FWIW, DeLay hasn't actually been endorsed by the Chron since 1998. They made no endorsement in 2000 and endorsed Tim Riley in 2002. With a better funded challenger in Richard Morrison, DeLay may want to change that this year. I mean, I don't think that's high on his priority list, but I can believe it matters to him.

Posted by: Charles Kuffner on August 14, 2004 10:22 PM

Morrison isn't credible, but the Majority Leader would surely prefer not to underachieve in a majority Republican district that he should own.

Posted by: kevin whited on August 15, 2004 12:50 PM

While being far from myopic, I am sick and tired of the "Morrison isn't credible" meme. DeLay has flip flopped on teacher's social security and now on mass transit, two of Morrison's core issues - education and mobility. The "Hammer" realizes that his base is softening because they are sick and tired of being represented by a corrupt and valueless man. Does this mean they will all vote for Morrison, doubtful, but maybe they will stay home or not check the Republican box.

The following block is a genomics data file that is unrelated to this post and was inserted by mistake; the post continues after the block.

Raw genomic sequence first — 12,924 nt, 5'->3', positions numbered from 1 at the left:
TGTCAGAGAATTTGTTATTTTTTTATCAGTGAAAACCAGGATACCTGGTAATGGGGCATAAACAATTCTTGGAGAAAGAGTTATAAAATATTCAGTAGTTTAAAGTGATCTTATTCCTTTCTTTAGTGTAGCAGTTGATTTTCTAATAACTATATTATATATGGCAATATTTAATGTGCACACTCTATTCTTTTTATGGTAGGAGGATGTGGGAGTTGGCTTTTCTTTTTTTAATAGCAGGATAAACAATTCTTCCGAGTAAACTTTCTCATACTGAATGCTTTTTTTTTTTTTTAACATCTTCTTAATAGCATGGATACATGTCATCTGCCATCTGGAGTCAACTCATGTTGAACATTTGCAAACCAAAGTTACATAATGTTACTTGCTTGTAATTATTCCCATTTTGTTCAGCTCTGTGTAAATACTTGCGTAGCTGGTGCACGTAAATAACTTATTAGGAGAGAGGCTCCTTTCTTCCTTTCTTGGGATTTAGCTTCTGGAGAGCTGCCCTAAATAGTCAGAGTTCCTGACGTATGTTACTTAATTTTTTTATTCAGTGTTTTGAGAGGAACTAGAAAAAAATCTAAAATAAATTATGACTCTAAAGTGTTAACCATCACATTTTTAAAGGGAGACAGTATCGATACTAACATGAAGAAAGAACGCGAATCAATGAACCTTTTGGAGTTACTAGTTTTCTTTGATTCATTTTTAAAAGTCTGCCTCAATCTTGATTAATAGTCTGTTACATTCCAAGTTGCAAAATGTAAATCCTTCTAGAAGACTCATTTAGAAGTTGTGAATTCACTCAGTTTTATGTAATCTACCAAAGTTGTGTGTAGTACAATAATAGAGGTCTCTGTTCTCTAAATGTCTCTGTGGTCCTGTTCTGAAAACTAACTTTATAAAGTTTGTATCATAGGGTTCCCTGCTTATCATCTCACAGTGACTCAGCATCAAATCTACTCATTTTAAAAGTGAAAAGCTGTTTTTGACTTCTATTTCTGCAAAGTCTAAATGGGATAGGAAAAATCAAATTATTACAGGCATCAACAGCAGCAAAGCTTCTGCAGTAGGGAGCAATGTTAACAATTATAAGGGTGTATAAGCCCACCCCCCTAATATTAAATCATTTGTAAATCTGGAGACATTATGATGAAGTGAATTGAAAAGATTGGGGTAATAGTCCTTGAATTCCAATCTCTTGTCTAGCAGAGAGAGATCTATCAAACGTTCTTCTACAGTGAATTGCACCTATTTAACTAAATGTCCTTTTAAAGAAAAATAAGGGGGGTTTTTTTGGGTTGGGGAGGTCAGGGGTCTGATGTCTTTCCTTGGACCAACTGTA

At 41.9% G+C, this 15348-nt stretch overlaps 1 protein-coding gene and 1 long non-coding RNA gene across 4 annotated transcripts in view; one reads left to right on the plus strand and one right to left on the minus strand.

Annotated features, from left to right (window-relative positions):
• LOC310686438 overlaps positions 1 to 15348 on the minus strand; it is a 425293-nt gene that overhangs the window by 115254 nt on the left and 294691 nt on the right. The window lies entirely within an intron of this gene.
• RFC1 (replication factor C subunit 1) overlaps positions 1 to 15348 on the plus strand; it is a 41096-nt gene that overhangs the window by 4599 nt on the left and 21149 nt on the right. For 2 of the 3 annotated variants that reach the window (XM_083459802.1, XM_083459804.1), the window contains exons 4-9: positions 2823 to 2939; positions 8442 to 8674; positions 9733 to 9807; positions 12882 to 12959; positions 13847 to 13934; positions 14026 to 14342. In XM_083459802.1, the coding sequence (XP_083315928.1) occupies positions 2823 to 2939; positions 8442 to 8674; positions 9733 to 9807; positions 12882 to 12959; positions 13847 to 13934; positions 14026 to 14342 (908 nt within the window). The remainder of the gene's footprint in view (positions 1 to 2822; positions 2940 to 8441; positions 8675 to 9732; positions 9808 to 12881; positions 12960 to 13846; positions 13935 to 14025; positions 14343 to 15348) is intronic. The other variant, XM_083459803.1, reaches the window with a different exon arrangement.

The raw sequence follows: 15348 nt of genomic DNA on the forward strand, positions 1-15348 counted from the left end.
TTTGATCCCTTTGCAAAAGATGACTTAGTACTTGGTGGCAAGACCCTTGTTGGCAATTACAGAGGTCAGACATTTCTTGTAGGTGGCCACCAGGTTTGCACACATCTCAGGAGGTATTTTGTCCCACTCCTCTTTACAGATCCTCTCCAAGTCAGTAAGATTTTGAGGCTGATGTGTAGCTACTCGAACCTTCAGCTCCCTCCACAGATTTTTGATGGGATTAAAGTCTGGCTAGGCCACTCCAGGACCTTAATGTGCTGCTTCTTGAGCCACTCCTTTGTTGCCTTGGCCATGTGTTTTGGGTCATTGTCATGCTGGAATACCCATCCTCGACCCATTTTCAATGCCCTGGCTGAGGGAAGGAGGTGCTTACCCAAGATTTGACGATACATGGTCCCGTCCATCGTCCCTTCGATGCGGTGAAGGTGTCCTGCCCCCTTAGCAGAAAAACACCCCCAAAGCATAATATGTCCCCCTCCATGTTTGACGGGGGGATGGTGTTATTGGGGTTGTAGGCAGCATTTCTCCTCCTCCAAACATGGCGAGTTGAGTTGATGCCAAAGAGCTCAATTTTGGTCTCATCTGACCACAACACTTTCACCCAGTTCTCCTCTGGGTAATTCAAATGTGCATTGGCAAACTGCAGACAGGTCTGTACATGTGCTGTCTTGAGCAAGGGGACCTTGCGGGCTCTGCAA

Posted by: Bill on August 15, 2004 1:28 PM

I differ with the read on Morrison's chances. He has a tremendously committed campaign organization behind him and there are plenty of Rs out there who are embarrassed, insulted and just plain angry with Teedle-aye. His last minute cozying up to Metro should be pretty transparent to most of the folks who have been working their hearts out for rational transportation systems over the years.

Posted by: TF on August 15, 2004 1:53 PM

Morrison isn't credible - KW

You wish, kevin.

A lot depends on what happens to DeLay between now and the election. Of course an incumbent, especially DeLay, has a tremendous advantage, at least as long as he is not under indictment. But to say that Morrison isn't credible is either a) to ignore the campaign Morrison has put together, which is vastly better organized and funded than Riley's was, or b) to engage in the kind of posturing for which... oh, never mind.

You know, even if Morrison loses, he may come close enough to make DeLay appear weak. What would that do to the latter's "hammer" image? Expect DeLay's exit, if not this election, then in the next two or three. I'm sure the GOP won't tolerate weakness in that position.

Posted by: Steve Bates on August 16, 2004 1:40 AM